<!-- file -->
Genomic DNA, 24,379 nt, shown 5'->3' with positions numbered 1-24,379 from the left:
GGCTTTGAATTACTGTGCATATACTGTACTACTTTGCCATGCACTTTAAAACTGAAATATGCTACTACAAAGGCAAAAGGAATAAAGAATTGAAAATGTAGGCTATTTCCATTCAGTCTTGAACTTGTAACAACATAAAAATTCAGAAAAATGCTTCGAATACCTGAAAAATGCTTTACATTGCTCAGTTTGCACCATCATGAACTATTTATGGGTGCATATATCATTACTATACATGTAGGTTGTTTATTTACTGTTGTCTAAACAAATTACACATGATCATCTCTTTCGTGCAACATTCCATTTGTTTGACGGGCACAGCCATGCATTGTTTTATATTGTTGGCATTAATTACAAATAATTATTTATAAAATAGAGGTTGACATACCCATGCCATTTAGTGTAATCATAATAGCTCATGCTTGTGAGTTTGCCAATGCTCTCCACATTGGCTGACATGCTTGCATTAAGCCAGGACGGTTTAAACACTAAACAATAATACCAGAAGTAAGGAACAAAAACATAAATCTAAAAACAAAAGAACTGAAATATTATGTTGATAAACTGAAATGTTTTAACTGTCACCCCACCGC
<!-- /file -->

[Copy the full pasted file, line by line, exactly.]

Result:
Genomic DNA, 24,379 nt, shown 5'->3' with positions numbered 1-24,379 from the left:
GGCTTTGAATTACTGTGCATATACTGTACTACTTTGCCATGCACTTTAAAACTGAAATATGCTACTACAAAGGCAAAAGGAATAAAGAATTGAAAATGTAGGCTATTTCCATTCAGTCTTGAACTTGTAACAACATAAAAATTCAGAAAAATGCTTCGAATACCTGAAAAATGCTTTACATTGCTCAGTTTGCACCATCATGAACTATTTATGGGTGCATATATCATTACTATACATGTAGGTTGTTTATTTACTGTTGTCTAAACAAATTACACATGATCATCTCTTTCGTGCAACATTCCATTTGTTTGACGGGCACAGCCATGCATTGTTTTATATTGTTGGCATTAATTACAAATAATTATTTATAAAATAGAGGTTGACATACCCATGCCATTTAGTGTAATCATAATAGCTCATGCTTGTGAGTTTGCCAATGCTCTCCACATTGGCTGACATGCTTGCATTAAGCCAGGACGGTTTAAACACTAAACAATAATACCAGAAGTAAGGAACAAAAACATAAATCTAAAAACAAAAGAACTGAAATATTATGTTGATAAACTGAAATGTTTTAACTGTCACCCCACCGC